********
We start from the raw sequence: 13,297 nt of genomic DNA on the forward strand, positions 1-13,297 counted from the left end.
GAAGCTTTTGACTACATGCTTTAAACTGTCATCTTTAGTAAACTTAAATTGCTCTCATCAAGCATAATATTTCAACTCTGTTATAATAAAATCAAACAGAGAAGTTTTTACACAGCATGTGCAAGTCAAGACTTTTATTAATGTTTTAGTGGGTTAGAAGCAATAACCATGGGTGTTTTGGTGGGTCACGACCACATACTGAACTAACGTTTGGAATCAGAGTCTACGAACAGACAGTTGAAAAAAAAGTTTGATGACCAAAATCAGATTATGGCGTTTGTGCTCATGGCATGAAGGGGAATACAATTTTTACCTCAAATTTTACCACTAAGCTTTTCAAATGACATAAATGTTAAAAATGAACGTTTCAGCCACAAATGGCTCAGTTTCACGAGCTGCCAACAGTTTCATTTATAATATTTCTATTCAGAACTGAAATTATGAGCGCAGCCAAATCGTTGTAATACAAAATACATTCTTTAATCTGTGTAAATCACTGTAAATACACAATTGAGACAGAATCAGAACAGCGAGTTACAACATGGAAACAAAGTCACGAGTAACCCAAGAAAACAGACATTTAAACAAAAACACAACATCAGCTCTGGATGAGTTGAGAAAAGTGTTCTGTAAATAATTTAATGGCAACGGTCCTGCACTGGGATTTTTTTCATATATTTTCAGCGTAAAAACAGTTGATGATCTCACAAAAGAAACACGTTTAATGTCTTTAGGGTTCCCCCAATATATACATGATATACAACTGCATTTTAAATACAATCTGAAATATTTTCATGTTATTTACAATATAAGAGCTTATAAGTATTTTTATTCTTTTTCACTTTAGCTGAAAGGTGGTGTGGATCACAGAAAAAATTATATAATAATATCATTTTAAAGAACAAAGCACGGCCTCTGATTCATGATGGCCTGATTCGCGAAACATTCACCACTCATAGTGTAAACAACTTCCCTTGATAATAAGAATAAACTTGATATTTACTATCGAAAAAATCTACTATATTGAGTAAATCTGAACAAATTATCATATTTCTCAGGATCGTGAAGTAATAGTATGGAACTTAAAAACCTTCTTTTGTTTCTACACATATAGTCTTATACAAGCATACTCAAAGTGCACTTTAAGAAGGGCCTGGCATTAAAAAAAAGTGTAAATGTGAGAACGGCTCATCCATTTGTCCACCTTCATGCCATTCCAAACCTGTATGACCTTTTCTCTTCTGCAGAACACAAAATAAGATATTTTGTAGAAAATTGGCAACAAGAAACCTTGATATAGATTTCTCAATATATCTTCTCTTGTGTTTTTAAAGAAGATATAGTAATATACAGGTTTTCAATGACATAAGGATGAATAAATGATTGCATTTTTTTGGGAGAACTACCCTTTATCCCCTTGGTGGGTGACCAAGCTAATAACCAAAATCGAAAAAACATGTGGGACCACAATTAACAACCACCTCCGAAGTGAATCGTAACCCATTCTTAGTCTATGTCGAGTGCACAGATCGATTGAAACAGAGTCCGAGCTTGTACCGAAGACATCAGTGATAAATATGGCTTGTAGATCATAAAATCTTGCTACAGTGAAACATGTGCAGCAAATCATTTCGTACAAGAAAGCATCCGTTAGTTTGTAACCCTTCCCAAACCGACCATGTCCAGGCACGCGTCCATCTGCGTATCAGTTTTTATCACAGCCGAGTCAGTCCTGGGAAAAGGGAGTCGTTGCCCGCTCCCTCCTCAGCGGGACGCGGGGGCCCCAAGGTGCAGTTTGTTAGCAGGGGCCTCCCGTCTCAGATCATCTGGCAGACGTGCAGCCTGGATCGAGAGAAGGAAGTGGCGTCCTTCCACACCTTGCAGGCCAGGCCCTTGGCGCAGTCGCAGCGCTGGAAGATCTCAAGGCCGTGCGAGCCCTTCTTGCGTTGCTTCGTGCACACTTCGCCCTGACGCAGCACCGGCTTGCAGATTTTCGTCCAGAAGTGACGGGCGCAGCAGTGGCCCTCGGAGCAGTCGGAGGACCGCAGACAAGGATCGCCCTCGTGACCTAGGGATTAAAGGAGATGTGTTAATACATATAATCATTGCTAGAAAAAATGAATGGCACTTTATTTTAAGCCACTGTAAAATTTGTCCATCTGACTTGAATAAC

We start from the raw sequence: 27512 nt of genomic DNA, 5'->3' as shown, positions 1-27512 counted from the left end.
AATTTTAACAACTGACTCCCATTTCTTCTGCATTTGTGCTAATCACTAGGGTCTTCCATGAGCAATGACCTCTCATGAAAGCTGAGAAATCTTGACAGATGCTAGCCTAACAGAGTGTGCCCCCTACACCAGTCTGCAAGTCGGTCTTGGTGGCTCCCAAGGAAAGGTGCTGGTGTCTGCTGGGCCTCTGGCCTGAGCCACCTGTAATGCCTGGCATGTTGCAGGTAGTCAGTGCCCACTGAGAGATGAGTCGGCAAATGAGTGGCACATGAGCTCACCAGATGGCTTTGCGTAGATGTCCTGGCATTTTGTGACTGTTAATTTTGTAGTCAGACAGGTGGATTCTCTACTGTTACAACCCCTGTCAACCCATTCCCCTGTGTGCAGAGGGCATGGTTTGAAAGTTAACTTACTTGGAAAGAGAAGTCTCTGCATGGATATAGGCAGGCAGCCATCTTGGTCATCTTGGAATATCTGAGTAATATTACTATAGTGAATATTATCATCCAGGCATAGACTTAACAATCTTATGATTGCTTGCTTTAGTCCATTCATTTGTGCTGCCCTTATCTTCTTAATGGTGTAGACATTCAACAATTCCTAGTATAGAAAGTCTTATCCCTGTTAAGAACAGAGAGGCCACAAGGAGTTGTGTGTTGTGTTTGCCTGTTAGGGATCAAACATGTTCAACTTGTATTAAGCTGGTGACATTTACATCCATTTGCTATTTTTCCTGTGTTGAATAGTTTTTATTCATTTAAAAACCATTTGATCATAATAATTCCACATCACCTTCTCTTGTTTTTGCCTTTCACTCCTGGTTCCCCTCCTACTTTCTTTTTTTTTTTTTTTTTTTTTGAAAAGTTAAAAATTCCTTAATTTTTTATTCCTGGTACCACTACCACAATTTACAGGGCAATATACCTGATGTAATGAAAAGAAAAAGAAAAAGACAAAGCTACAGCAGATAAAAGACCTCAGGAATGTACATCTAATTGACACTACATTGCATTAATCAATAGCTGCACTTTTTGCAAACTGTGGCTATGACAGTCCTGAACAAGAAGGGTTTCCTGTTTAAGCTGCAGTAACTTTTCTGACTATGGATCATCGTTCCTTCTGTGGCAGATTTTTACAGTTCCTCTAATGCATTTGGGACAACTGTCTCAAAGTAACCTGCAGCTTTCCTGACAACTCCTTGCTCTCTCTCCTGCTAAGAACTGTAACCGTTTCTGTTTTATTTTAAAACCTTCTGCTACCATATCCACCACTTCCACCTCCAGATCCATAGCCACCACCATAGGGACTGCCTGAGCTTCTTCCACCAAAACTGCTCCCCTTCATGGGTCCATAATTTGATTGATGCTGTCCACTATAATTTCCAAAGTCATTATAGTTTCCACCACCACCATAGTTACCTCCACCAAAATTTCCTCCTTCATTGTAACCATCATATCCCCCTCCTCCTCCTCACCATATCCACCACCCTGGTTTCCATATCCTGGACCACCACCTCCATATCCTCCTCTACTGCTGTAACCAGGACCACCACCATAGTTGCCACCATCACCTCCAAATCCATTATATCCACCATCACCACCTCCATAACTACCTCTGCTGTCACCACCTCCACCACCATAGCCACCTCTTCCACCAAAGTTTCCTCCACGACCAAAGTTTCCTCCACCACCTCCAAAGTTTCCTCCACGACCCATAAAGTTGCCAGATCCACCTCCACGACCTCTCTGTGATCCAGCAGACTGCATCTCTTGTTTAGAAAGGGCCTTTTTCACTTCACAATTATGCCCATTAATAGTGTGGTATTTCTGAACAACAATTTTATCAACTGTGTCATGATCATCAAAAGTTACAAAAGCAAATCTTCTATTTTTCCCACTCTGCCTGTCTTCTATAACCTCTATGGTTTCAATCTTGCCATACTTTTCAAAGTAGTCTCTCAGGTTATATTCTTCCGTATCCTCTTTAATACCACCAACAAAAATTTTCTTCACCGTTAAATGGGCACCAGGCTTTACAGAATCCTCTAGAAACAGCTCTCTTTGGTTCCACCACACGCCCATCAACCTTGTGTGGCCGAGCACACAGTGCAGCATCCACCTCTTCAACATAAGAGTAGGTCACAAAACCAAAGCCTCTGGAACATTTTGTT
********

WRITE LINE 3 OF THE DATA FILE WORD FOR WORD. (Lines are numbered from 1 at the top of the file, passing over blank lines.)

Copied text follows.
We start from the raw sequence: 27512 nt of genomic DNA, 5'->3' as shown, positions 1-27512 counted from the left end.